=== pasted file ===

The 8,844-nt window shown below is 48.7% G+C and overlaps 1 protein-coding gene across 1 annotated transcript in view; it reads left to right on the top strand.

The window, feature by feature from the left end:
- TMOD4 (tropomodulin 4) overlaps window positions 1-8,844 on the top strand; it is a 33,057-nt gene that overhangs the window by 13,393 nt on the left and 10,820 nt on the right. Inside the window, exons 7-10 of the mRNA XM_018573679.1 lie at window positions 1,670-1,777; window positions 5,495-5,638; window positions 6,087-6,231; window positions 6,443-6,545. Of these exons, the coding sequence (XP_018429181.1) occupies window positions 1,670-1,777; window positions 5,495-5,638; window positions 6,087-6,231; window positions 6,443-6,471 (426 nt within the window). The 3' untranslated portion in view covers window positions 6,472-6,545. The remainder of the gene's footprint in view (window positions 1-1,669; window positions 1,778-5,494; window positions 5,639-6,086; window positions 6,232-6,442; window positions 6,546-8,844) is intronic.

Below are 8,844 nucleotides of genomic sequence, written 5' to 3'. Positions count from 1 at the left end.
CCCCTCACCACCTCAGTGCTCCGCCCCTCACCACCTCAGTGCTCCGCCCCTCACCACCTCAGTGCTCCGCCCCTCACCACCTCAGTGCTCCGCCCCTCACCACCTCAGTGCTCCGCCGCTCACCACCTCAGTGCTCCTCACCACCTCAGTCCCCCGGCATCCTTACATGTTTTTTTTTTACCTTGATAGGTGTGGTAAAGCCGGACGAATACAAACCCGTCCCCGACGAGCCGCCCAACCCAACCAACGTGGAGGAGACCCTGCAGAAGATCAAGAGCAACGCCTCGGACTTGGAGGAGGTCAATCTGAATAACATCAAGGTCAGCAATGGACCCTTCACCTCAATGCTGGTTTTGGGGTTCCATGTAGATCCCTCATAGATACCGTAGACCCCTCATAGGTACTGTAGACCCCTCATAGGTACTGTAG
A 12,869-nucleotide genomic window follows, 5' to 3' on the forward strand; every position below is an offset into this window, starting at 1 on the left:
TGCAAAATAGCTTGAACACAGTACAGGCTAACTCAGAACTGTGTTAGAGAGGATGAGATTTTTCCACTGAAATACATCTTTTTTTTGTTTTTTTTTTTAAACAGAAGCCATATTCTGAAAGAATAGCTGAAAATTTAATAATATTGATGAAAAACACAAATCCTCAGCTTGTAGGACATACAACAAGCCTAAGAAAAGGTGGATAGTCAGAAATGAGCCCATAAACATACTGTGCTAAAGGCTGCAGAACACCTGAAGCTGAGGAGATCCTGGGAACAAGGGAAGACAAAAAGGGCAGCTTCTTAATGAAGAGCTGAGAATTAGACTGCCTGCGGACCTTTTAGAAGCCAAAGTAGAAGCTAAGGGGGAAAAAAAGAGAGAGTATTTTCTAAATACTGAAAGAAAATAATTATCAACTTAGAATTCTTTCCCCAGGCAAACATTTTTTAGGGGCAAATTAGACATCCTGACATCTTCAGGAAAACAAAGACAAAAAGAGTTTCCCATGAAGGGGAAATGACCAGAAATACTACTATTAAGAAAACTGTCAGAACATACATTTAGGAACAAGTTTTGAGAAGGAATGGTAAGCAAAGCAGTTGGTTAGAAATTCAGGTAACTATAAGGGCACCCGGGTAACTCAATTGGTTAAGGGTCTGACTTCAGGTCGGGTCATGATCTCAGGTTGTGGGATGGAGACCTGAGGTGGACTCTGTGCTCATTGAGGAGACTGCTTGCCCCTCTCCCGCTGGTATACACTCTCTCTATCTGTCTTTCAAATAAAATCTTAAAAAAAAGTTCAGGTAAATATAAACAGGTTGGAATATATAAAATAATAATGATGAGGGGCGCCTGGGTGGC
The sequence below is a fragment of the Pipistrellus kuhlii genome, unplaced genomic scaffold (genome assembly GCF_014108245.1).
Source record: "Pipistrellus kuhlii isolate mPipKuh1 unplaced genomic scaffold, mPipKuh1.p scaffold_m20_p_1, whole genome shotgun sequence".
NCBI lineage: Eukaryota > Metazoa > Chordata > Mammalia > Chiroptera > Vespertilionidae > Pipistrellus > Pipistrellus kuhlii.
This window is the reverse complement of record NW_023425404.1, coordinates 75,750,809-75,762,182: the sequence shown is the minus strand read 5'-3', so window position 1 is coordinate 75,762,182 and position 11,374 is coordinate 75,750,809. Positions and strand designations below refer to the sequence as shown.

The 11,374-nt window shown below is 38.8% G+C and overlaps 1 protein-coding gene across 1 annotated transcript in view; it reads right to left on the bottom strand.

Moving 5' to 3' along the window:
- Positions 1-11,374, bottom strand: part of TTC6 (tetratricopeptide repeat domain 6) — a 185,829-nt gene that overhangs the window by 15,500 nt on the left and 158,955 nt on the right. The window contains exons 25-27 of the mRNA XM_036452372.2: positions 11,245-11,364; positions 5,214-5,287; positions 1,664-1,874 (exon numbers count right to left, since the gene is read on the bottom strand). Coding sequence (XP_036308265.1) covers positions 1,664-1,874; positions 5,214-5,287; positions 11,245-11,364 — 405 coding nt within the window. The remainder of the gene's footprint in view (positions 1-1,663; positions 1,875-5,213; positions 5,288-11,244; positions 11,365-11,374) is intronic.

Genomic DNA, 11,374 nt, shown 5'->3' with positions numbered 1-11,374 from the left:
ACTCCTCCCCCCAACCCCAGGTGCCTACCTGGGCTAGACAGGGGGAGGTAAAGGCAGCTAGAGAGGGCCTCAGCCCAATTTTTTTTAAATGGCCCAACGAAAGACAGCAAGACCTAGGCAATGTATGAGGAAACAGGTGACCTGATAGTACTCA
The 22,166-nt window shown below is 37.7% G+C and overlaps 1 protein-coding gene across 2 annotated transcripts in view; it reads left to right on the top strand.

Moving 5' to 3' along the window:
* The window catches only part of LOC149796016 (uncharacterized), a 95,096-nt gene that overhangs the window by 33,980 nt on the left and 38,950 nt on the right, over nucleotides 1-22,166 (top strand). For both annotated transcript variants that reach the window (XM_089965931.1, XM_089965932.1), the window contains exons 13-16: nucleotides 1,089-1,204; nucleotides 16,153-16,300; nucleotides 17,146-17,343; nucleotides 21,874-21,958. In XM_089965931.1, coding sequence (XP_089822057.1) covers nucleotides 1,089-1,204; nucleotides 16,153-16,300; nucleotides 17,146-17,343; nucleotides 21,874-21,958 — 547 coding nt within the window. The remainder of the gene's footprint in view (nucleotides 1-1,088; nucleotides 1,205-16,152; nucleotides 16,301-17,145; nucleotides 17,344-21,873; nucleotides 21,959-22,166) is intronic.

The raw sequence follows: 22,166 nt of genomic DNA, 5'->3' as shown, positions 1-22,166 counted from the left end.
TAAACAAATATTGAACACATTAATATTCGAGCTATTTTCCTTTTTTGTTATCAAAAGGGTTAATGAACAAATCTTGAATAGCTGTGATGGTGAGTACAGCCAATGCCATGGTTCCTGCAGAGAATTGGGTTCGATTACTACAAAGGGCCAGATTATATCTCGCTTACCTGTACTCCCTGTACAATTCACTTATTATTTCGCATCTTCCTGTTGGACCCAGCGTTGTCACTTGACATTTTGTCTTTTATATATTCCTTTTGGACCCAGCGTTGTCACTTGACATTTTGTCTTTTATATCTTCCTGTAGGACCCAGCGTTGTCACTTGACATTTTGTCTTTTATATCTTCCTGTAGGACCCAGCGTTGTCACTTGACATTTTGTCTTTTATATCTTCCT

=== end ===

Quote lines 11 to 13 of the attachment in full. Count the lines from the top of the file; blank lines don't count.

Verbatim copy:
This window is the reverse complement of record NW_023425404.1, coordinates 75,750,809-75,762,182: the sequence shown is the minus strand read 5'-3', so window position 1 is coordinate 75,762,182 and position 11,374 is coordinate 75,750,809. Positions and strand designations below refer to the sequence as shown.

The 11,374-nt window shown below is 38.8% G+C and overlaps 1 protein-coding gene across 1 annotated transcript in view; it reads right to left on the bottom strand.

Moving 5' to 3' along the window: